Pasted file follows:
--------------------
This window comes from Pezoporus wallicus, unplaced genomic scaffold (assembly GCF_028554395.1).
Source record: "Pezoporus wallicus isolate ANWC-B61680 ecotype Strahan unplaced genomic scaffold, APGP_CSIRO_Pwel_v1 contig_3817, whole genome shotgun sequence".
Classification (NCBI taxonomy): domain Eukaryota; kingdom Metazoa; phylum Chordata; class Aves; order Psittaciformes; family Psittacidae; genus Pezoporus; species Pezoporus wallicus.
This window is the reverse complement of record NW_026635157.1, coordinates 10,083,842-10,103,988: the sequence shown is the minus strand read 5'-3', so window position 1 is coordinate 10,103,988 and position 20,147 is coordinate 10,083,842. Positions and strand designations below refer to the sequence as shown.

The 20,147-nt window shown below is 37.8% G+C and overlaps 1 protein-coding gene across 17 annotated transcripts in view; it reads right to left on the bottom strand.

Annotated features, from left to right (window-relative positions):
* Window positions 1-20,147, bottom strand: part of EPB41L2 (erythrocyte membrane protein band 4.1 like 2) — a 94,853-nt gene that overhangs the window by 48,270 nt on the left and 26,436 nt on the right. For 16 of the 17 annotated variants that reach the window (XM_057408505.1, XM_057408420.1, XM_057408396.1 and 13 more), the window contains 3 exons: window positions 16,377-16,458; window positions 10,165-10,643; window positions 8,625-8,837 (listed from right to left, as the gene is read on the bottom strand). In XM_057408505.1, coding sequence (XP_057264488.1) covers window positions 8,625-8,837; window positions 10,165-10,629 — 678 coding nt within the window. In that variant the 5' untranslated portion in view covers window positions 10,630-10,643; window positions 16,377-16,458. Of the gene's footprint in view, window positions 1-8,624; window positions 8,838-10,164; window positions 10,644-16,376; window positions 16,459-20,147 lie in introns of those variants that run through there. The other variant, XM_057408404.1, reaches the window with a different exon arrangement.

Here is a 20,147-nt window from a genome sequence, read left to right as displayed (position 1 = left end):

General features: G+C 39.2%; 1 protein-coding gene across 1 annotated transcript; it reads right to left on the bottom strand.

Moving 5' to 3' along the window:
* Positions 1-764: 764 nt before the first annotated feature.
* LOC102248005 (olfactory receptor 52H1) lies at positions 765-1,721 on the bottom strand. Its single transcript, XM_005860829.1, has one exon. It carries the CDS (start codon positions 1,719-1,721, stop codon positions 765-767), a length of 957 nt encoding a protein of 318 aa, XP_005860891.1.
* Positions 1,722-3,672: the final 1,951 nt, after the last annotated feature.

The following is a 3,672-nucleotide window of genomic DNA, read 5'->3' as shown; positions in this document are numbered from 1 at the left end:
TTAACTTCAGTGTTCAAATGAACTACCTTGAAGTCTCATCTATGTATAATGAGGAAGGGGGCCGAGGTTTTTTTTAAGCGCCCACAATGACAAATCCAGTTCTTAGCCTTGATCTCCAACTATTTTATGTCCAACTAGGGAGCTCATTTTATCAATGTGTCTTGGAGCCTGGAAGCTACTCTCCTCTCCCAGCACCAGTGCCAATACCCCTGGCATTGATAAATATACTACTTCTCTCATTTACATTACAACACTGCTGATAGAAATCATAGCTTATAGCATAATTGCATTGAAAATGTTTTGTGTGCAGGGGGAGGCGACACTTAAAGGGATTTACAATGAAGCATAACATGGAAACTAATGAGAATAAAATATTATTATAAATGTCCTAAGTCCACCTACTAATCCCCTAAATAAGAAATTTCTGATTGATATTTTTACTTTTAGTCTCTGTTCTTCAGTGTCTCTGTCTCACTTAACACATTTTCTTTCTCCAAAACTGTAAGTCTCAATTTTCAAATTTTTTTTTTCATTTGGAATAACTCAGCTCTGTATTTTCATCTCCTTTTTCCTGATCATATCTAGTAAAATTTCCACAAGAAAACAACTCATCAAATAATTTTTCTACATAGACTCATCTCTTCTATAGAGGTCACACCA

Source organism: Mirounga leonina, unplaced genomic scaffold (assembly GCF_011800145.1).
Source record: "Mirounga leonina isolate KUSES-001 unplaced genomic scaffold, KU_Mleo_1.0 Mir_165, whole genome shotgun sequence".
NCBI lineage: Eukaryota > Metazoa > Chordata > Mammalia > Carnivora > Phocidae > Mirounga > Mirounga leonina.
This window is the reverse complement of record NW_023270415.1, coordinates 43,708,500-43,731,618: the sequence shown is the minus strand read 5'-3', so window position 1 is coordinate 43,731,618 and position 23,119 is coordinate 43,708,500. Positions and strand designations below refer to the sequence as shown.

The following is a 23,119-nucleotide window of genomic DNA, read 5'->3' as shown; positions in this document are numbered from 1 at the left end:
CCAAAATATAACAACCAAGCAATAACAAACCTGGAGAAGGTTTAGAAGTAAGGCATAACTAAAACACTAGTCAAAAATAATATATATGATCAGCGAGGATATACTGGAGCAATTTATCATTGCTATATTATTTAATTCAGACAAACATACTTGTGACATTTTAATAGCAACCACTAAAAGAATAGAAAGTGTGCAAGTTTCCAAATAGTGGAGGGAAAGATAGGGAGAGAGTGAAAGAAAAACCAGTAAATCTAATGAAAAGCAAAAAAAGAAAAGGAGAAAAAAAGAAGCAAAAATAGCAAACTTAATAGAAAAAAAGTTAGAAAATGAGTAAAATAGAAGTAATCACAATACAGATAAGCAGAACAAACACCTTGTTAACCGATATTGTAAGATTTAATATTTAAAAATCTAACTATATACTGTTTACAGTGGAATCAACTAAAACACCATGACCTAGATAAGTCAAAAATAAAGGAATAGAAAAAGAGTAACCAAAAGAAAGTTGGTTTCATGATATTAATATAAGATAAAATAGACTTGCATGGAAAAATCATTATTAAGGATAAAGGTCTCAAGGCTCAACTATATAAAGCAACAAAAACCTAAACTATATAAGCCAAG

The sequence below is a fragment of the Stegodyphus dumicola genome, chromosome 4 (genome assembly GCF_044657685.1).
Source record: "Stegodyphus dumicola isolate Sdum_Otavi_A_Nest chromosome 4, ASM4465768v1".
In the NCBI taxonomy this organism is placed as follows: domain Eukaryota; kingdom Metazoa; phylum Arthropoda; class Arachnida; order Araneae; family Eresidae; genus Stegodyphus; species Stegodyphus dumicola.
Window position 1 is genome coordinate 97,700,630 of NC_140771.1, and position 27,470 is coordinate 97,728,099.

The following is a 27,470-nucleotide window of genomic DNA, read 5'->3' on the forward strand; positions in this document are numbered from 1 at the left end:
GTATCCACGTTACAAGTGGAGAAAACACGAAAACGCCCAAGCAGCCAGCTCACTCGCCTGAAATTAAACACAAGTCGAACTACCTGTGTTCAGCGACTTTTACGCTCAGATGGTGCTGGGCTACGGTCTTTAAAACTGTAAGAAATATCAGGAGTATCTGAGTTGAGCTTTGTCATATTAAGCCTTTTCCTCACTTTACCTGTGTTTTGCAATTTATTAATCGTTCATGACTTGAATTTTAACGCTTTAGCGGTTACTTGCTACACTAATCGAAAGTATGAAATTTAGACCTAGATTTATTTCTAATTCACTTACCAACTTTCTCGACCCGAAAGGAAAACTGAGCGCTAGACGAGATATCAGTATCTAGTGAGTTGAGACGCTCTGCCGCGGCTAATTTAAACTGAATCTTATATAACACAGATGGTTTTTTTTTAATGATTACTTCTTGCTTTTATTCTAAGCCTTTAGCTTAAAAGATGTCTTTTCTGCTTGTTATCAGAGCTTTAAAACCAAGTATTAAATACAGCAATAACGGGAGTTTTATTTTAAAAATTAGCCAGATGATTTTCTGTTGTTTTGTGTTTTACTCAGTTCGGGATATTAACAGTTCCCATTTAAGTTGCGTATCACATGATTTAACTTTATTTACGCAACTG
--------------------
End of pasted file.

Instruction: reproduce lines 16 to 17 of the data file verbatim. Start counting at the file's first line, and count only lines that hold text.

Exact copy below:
Source organism: Mirounga leonina, unplaced genomic scaffold (assembly GCF_011800145.1).
Source record: "Mirounga leonina isolate KUSES-001 unplaced genomic scaffold, KU_Mleo_1.0 Mir_165, whole genome shotgun sequence".